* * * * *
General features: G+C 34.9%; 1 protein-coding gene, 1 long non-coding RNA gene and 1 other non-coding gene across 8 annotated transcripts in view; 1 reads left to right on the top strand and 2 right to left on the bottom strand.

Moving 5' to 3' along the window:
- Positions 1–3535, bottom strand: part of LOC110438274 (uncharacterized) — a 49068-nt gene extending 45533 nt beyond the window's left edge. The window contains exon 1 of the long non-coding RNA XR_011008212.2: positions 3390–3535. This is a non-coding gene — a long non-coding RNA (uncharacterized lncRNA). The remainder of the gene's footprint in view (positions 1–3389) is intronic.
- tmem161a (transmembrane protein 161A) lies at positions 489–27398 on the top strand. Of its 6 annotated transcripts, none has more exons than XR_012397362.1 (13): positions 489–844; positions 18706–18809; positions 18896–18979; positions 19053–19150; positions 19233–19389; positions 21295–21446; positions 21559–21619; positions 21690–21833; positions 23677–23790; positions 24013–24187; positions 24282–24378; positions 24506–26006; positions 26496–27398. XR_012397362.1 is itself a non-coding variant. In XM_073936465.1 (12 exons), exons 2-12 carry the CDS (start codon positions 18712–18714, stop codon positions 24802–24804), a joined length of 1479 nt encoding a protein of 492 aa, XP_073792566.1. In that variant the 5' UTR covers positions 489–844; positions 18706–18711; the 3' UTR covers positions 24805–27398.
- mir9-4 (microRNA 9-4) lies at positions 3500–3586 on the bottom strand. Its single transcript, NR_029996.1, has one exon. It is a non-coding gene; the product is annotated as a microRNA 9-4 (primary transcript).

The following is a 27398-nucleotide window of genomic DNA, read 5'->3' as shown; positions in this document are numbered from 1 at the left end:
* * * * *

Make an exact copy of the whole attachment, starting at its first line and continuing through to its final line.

General features: G+C 34.9%; 1 protein-coding gene, 1 long non-coding RNA gene and 1 other non-coding gene across 8 annotated transcripts in view; 1 reads left to right on the top strand and 2 right to left on the bottom strand.

Moving 5' to 3' along the window:
- Positions 1–3535, bottom strand: part of LOC110438274 (uncharacterized) — a 49068-nt gene extending 45533 nt beyond the window's left edge. The window contains exon 1 of the long non-coding RNA XR_011008212.2: positions 3390–3535. This is a non-coding gene — a long non-coding RNA (uncharacterized lncRNA). The remainder of the gene's footprint in view (positions 1–3389) is intronic.
- tmem161a (transmembrane protein 161A) lies at positions 489–27398 on the top strand. Of its 6 annotated transcripts, none has more exons than XR_012397362.1 (13): positions 489–844; positions 18706–18809; positions 18896–18979; positions 19053–19150; positions 19233–19389; positions 21295–21446; positions 21559–21619; positions 21690–21833; positions 23677–23790; positions 24013–24187; positions 24282–24378; positions 24506–26006; positions 26496–27398. XR_012397362.1 is itself a non-coding variant. In XM_073936465.1 (12 exons), exons 2-12 carry the CDS (start codon positions 18712–18714, stop codon positions 24802–24804), a joined length of 1479 nt encoding a protein of 492 aa, XP_073792566.1. In that variant the 5' UTR covers positions 489–844; positions 18706–18711; the 3' UTR covers positions 24805–27398.
- mir9-4 (microRNA 9-4) lies at positions 3500–3586 on the bottom strand. Its single transcript, NR_029996.1, has one exon. It is a non-coding gene; the product is annotated as a microRNA 9-4 (primary transcript).

The following is a 27398-nucleotide window of genomic DNA, read 5'->3' as shown; positions in this document are numbered from 1 at the left end: